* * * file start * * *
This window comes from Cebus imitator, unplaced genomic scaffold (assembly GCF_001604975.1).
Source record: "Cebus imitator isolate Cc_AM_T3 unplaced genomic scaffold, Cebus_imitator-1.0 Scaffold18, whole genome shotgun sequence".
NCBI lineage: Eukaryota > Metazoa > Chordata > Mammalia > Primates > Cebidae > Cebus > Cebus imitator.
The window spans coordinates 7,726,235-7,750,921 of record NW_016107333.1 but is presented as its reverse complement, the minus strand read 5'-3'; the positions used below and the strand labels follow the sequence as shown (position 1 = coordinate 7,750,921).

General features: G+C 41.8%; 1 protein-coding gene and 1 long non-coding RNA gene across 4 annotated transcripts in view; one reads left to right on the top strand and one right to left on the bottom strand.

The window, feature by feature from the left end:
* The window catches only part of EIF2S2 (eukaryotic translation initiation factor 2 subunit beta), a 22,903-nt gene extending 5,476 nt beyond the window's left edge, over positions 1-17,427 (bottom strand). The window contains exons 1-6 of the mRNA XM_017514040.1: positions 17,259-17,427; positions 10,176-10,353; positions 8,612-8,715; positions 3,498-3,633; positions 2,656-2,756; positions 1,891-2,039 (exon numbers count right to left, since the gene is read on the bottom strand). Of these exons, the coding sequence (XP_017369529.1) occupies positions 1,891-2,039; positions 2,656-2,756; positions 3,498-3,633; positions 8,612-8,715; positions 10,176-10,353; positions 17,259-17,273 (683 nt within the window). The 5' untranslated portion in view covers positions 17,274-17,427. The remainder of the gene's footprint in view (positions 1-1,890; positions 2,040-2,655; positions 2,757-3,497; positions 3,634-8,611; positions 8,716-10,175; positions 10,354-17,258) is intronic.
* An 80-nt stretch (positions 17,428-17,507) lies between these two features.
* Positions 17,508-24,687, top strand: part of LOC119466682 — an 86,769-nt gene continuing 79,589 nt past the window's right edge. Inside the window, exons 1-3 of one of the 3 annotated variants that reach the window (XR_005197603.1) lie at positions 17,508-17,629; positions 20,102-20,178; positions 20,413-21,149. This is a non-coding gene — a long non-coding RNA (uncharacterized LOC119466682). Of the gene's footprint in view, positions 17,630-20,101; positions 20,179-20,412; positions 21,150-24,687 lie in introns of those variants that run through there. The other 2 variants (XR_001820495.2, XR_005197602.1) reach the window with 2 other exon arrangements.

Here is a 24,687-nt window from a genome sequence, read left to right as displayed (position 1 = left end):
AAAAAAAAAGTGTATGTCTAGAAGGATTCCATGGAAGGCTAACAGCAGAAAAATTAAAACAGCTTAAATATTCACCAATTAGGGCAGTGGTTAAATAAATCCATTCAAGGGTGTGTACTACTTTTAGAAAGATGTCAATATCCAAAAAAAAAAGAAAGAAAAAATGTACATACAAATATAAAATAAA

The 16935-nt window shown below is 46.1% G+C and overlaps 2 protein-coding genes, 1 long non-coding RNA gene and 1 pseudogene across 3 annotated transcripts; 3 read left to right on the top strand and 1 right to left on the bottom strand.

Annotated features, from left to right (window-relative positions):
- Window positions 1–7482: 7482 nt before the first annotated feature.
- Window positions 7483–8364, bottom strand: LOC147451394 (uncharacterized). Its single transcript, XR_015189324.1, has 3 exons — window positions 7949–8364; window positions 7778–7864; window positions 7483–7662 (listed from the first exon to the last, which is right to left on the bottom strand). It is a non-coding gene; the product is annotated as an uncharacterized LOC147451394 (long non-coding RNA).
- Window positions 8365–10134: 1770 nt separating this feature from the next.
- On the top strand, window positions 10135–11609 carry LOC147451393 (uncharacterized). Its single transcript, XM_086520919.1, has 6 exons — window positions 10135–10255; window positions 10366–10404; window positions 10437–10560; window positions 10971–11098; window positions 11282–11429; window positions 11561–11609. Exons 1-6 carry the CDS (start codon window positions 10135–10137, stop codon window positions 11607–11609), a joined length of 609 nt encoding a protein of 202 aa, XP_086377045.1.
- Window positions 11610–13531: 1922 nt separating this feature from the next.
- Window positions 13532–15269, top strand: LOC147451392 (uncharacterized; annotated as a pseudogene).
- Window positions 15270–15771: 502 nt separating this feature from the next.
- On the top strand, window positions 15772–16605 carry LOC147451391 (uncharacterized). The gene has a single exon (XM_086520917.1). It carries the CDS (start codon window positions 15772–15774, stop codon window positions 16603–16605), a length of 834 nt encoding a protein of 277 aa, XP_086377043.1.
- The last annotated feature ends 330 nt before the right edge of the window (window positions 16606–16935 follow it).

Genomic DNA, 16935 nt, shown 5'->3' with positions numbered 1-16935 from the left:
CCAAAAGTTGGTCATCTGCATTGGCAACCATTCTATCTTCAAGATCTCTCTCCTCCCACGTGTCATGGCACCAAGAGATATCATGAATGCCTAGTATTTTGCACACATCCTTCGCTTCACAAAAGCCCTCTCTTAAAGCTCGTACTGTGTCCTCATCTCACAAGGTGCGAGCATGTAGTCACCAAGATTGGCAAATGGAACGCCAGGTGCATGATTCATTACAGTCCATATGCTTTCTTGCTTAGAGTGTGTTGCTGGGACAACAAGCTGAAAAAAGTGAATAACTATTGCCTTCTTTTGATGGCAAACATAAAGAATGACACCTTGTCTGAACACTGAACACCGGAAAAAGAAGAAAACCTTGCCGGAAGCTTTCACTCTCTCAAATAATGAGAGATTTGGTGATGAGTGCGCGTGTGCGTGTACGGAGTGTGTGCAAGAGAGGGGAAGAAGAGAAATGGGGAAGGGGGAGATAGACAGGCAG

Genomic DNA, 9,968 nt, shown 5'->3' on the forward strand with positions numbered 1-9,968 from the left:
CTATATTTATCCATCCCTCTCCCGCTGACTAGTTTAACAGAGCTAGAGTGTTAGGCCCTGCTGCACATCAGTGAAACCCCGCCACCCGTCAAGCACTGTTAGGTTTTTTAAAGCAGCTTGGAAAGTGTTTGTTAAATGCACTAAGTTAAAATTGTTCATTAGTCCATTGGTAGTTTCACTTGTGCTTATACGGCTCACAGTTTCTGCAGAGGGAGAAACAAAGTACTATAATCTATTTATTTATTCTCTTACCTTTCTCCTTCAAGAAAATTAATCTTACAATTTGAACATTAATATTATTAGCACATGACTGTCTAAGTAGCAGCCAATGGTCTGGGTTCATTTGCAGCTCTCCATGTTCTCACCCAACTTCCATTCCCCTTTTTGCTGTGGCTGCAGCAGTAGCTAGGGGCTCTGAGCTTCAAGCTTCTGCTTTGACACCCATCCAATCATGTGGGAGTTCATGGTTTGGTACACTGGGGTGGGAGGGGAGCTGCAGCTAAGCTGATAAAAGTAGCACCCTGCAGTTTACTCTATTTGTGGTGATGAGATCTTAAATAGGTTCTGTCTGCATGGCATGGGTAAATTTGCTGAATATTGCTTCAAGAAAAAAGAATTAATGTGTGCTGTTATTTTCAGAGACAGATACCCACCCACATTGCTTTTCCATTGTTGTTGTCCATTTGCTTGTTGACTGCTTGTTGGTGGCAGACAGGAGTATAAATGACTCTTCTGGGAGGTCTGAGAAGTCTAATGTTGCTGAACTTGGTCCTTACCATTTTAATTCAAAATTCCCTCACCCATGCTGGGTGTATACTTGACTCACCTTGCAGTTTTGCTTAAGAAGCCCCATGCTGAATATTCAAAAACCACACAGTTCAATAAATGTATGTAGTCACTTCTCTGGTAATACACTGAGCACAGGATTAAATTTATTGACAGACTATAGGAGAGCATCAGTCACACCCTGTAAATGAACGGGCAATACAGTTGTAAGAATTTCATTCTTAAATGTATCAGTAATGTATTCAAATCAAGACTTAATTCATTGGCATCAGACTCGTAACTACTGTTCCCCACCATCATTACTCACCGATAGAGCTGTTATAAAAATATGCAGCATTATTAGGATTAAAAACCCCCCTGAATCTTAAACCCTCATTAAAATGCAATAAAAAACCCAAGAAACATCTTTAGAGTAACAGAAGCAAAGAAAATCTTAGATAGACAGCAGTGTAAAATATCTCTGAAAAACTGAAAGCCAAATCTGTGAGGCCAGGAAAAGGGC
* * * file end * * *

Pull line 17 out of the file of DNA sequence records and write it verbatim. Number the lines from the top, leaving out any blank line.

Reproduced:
- On the top strand, window positions 10135–11609 carry LOC147451393 (uncharacterized). Its single transcript, XM_086520919.1, has 6 exons — window positions 10135–10255; window positions 10366–10404; window positions 10437–10560; window positions 10971–11098; window positions 11282–11429; window positions 11561–11609. Exons 1-6 carry the CDS (start codon window positions 10135–10137, stop codon window positions 11607–11609), a joined length of 609 nt encoding a protein of 202 aa, XP_086377045.1.